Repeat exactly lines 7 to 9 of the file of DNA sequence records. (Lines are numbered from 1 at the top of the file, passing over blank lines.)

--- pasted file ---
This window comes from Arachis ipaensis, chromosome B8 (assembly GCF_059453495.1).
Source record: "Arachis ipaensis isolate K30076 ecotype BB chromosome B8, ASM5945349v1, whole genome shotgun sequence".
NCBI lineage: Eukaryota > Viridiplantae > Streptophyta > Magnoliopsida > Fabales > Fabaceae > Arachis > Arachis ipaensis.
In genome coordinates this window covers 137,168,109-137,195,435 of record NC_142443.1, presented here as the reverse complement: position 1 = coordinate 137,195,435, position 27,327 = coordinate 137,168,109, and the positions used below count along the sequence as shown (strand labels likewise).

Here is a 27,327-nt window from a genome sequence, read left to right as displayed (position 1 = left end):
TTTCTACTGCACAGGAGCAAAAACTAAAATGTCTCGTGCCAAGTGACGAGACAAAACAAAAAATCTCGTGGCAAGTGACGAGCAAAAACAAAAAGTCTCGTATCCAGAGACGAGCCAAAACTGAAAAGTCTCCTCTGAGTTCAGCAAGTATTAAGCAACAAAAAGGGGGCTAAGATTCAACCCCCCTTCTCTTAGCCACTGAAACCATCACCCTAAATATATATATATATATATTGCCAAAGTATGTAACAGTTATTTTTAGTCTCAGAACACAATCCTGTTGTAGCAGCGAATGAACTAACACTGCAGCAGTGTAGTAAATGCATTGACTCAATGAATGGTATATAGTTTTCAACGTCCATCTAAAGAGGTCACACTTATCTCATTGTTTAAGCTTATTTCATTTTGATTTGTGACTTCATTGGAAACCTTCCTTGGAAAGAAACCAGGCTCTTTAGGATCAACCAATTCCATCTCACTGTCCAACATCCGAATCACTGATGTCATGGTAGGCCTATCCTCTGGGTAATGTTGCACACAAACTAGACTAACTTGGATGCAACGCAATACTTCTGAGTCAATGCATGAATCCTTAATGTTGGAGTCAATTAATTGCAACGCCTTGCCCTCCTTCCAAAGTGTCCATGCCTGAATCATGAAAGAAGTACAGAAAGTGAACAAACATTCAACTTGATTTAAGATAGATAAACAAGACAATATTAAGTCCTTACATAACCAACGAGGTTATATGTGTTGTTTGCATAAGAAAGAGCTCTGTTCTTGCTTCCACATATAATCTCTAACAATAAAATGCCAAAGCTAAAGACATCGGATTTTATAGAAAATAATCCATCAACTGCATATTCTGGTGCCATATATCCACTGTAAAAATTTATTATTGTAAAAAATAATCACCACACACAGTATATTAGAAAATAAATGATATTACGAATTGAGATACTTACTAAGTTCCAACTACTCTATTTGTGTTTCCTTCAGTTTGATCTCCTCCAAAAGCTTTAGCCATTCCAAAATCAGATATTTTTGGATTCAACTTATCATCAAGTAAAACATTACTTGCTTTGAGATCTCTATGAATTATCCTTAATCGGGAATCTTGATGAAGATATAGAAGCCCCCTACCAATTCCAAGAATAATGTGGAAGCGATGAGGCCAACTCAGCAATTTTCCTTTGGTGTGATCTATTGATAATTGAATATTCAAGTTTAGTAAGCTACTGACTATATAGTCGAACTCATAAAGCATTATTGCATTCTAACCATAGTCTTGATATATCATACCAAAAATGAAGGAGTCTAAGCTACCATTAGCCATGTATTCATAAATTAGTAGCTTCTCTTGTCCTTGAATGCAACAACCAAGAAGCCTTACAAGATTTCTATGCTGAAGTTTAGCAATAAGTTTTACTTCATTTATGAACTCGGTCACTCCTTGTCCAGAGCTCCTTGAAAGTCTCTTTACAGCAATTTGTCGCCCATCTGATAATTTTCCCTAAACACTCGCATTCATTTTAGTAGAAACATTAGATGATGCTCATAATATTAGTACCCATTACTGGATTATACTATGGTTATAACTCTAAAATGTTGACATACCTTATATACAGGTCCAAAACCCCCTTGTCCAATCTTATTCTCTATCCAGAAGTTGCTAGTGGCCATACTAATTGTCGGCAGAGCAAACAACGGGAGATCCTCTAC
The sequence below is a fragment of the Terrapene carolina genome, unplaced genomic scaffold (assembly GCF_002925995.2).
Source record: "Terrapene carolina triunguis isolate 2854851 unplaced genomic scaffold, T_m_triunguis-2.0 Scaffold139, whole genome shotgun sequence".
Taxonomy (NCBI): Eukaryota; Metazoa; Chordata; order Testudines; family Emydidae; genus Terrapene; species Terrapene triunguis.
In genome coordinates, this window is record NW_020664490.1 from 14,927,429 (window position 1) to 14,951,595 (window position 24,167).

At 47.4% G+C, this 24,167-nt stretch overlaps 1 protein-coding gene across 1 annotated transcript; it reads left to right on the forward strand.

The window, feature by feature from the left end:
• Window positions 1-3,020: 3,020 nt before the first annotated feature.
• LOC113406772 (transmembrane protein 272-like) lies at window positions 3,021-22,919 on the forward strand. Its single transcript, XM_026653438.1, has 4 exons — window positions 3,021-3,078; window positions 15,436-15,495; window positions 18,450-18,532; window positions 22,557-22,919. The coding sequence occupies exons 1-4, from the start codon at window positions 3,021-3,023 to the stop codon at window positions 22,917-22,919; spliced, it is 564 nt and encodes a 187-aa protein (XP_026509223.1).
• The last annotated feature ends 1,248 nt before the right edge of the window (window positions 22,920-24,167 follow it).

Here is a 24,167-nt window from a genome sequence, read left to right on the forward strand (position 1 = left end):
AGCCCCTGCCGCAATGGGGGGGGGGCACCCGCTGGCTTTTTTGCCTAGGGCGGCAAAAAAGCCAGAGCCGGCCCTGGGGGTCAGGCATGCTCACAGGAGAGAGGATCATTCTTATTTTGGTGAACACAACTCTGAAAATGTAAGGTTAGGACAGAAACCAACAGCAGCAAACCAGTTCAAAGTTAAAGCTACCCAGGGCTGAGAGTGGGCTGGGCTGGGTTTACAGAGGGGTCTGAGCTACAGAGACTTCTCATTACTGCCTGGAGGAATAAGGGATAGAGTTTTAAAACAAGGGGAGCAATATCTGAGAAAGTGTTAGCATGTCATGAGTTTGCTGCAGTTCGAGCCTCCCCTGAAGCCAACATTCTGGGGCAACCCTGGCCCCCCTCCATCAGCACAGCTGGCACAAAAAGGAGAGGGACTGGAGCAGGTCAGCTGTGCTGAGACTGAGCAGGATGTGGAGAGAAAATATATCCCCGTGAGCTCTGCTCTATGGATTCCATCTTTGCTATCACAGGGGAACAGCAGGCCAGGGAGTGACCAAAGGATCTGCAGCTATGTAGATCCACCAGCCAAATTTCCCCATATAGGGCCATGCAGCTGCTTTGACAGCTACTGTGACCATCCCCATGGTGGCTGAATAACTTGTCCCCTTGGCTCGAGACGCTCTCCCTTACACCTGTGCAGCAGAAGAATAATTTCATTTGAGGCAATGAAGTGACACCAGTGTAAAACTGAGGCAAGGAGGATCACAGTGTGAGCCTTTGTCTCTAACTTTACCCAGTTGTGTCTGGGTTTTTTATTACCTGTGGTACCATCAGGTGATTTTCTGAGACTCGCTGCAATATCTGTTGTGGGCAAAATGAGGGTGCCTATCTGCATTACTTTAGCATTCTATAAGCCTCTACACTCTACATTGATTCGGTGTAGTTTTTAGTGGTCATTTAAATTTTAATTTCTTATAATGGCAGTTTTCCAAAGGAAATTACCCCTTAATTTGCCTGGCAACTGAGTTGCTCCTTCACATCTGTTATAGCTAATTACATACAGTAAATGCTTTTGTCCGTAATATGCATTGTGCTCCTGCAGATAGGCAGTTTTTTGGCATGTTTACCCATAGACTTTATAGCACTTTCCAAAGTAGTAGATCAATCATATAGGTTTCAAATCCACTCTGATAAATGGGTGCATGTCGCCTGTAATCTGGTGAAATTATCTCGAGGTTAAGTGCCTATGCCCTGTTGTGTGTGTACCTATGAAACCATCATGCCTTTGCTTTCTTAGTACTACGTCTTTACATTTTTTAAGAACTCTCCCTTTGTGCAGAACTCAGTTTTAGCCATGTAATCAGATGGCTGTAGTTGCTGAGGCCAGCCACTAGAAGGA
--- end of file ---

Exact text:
The sequence below is a fragment of the Terrapene carolina genome, unplaced genomic scaffold (assembly GCF_002925995.2).
Source record: "Terrapene carolina triunguis isolate 2854851 unplaced genomic scaffold, T_m_triunguis-2.0 Scaffold139, whole genome shotgun sequence".
Taxonomy (NCBI): Eukaryota; Metazoa; Chordata; order Testudines; family Emydidae; genus Terrapene; species Terrapene triunguis.